Project Management Offices, or PMOs, help businesses to decide which projects to select, and how to implement and manage them. And the more mature they are, the better they are at doing that. So the question of PMO maturity is one that the Project Management Institute (PMI) has returned to on a number of occasions.
Numerous papers have been presented at their annual Global Congresses, the most practical of which was How to Assess the Maturity of a PMO, from 2012.
3 types and functions of PMOs
They identify three different types of PMOs; for the project or program, for the department, and for the organization as a whole, which they refer to as the Enterprise. Similarly, they go on to describe the three functions; operational, tactical, and strategic.
However, it isn’t simply a matter of then pairing off one with the other. So project-based PMOs are not exclusively operational, departmental PMOs tactical, and so on. Each one will have a different level of maturity across each of the different functions, depending on what its mission is.
Nor can we say that a PMO becomes increasingly mature as it ‘evolves’ from operational to tactical and finally strategic. Some will need to be more strategic and others more tactical. Instead;
“The level of maturity of a PMO results from the extent to which it is capable of generating value for its clients and for the organization as a whole.”
And a PMO’s clients can, once again, be divided into three; the executive, the PMO management team, and the actual clients, each of whom will have different priorities. Even if, ultimately, the PMO is answerable first and foremost to the executive, as they’re the ones who allocate the budget.
The PMO Maturity Cube
What they end up producing is a cube to assess your PMO’s maturity. There are three levels of maturity along one axis, basic, intermediate, and advanced. Then you have the three functions, for operational, tactical, and strategic along the other. And finally, you have the three types of PMO, for a project or program, for the department, or for the Enterprise, along its third and final axis.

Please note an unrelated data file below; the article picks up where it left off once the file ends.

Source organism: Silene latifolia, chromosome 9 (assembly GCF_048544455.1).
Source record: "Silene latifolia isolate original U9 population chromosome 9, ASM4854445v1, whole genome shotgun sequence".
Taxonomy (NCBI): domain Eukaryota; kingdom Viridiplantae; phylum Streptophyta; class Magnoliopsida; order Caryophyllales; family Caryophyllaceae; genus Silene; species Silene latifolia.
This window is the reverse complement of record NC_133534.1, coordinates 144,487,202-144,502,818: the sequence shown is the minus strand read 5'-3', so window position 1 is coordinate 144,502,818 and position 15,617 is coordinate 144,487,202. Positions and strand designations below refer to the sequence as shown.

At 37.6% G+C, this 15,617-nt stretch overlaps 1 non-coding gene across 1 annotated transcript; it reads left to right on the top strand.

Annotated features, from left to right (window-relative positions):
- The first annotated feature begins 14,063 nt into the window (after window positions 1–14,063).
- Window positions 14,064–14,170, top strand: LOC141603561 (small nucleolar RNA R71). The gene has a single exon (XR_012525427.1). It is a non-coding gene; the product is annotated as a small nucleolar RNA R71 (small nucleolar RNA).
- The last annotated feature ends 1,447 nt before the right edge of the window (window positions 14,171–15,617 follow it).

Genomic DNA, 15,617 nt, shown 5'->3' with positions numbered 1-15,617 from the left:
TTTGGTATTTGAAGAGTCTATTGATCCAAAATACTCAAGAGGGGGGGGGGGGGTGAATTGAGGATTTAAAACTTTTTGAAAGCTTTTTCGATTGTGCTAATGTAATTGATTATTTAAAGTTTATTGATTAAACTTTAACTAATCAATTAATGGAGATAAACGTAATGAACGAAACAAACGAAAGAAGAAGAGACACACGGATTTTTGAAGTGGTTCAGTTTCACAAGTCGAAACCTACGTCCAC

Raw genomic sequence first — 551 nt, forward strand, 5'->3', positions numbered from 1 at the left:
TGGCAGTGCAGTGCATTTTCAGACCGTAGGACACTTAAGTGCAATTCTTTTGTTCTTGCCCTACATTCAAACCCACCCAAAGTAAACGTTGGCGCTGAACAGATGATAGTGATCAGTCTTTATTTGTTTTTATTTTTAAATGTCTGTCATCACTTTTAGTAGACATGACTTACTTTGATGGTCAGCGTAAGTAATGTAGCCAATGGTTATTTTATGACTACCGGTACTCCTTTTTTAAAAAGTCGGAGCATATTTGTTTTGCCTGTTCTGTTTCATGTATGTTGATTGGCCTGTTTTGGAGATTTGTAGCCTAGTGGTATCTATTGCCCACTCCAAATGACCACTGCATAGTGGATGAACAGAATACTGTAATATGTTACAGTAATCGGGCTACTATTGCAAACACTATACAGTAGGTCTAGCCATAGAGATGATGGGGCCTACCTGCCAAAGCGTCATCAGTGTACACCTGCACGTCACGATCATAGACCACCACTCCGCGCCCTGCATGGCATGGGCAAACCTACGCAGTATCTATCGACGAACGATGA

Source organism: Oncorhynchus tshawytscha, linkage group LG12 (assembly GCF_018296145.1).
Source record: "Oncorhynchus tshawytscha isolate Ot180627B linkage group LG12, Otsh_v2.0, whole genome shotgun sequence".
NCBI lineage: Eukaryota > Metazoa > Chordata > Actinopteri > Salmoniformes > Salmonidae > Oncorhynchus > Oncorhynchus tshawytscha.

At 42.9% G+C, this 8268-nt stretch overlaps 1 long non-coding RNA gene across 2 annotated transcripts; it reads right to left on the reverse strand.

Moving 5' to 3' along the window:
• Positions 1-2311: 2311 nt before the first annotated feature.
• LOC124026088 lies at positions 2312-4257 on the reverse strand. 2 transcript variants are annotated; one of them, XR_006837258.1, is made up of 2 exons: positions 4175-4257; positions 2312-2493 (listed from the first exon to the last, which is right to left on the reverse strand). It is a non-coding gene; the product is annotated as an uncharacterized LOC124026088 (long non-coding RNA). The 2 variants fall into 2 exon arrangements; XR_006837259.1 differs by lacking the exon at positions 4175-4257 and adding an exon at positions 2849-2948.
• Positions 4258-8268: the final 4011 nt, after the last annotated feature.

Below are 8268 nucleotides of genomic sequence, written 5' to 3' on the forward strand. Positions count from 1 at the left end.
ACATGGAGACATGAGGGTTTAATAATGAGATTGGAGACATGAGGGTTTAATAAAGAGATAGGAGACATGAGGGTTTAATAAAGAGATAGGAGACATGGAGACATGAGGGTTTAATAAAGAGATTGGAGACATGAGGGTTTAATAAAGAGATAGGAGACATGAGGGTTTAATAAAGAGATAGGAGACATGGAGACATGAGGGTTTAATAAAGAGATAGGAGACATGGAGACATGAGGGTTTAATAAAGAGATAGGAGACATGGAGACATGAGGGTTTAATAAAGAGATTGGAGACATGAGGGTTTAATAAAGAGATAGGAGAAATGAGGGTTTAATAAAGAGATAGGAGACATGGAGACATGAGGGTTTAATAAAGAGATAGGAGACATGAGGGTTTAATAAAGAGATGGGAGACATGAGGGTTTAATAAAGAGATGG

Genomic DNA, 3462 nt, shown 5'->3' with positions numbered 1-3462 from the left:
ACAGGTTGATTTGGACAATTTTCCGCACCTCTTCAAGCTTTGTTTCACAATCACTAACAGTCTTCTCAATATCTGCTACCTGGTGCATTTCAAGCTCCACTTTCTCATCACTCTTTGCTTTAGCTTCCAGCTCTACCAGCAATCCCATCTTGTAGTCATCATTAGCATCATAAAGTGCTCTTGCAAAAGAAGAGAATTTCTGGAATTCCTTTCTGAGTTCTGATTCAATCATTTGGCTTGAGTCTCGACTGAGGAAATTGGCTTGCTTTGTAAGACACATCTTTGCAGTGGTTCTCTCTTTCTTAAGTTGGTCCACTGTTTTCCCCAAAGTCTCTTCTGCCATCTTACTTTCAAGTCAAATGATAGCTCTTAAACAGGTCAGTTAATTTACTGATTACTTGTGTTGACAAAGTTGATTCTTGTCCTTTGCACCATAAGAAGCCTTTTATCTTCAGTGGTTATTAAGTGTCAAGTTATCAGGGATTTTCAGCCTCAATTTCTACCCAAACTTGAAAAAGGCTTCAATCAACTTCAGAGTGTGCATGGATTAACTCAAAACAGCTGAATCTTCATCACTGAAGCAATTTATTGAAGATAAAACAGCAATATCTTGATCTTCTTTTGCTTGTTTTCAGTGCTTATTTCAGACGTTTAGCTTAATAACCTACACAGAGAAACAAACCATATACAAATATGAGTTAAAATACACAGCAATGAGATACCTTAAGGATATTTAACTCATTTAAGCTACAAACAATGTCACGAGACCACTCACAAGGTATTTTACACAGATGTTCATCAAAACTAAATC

The important thing is not that you sit down to actually calculate how your PMO scores – although you can do that here with our PMO Maturity Assessment tool. The very act of thinking about your PMO in this way will allow you to understand where it could be helped to mature more quickly. And all roads lead in the same direction.
The right tools produce maturity
As Janet Liao concludes in another PMI paper, Growing Pains, from 2007;
“PMO maturity (depends on) measuring key performance factors—budgets, schedules, resources, change requests, and lessons learned. That means deploying an enterprise project portfolio management tool to gather data on projects (to) help with resourcing (and) tracking costs.”
In other words, you need to invest in a software tool. Which isn’t a sales pitch. We’re not telling you which one to opt for. But the fact of the matter is, all the research done on this shows that it’s very much like learning to ride a bicycle.
Yes, it’s useful to read up on it before getting one, but it’s impossible to learn how to use it, or appreciate how useful it is, until you actually get your hands on one.
Once you start using your software package, your PMO will mature overnight. And you’ll quickly see which areas are working well, and which ones need further investing in.
As a matter of fact, it’s even more fundamental than that. It’s very hard to imagine how a PMO could ever mature without employing a software tool to make that happen. After all, how can you improve your processes and correct your predictions, if you don’t have somewhere to capture and analyze all your data?